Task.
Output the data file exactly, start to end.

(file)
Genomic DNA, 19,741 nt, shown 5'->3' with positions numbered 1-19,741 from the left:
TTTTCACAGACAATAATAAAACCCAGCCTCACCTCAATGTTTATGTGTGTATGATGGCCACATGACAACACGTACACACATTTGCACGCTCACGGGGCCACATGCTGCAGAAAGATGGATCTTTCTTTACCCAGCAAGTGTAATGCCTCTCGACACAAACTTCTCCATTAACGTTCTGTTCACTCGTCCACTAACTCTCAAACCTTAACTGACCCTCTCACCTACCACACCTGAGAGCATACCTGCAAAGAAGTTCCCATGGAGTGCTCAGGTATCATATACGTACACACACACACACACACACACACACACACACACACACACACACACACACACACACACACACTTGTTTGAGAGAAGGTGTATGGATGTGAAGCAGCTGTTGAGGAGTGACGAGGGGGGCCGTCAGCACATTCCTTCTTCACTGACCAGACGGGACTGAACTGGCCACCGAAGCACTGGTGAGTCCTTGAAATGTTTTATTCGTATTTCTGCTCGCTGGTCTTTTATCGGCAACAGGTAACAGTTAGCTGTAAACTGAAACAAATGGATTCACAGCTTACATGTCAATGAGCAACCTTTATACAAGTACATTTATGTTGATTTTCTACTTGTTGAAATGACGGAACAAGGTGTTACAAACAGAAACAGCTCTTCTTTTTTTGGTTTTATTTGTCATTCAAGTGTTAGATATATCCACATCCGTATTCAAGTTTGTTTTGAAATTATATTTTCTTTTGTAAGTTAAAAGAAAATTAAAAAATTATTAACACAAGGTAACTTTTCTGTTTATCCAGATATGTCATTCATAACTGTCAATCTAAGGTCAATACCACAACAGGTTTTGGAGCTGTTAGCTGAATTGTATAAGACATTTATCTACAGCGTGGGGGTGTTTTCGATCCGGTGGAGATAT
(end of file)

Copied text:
Genomic DNA, 19,741 nt, shown 5'->3' with positions numbered 1-19,741 from the left:
TTTTCACAGACAATAATAAAACCCAGCCTCACCTCAATGTTTATGTGTGTATGATGGCCACATGACAACACGTACACACATTTGCACGCTCACGGGGCCACATGCTGCAGAAAGATGGATCTTTCTTTACCCAGCAAGTGTAATGCCTCTCGACACAAACTTCTCCATTAACGTTCTGTTCACTCGTCCACTAACTCTCAAACCTTAACTGACCCTCTCACCTACCACACCTGAGAGCATACCTGCAAAGAAGTTCCCATGGAGTGCTCAGGTATCATATACGTACACACACACACACACACACACACACACACACACACACACACACACACACACACACACACACTTGTTTGAGAGAAGGTGTATGGATGTGAAGCAGCTGTTGAGGAGTGACGAGGGGGGCCGTCAGCACATTCCTTCTTCACTGACCAGACGGGACTGAACTGGCCACCGAAGCACTGGTGAGTCCTTGAAATGTTTTATTCGTATTTCTGCTCGCTGGTCTTTTATCGGCAACAGGTAACAGTTAGCTGTAAACTGAAACAAATGGATTCACAGCTTACATGTCAATGAGCAACCTTTATACAAGTACATTTATGTTGATTTTCTACTTGTTGAAATGACGGAACAAGGTGTTACAAACAGAAACAGCTCTTCTTTTTTTGGTTTTATTTGTCATTCAAGTGTTAGATATATCCACATCCGTATTCAAGTTTGTTTTGAAATTATATTTTCTTTTGTAAGTTAAAAGAAAATTAAAAAATTATTAACACAAGGTAACTTTTCTGTTTATCCAGATATGTCATTCATAACTGTCAATCTAAGGTCAATACCACAACAGGTTTTGGAGCTGTTAGCTGAATTGTATAAGACATTTATCTACAGCGTGGGGGTGTTTTCGATCCGGTGGAGATAT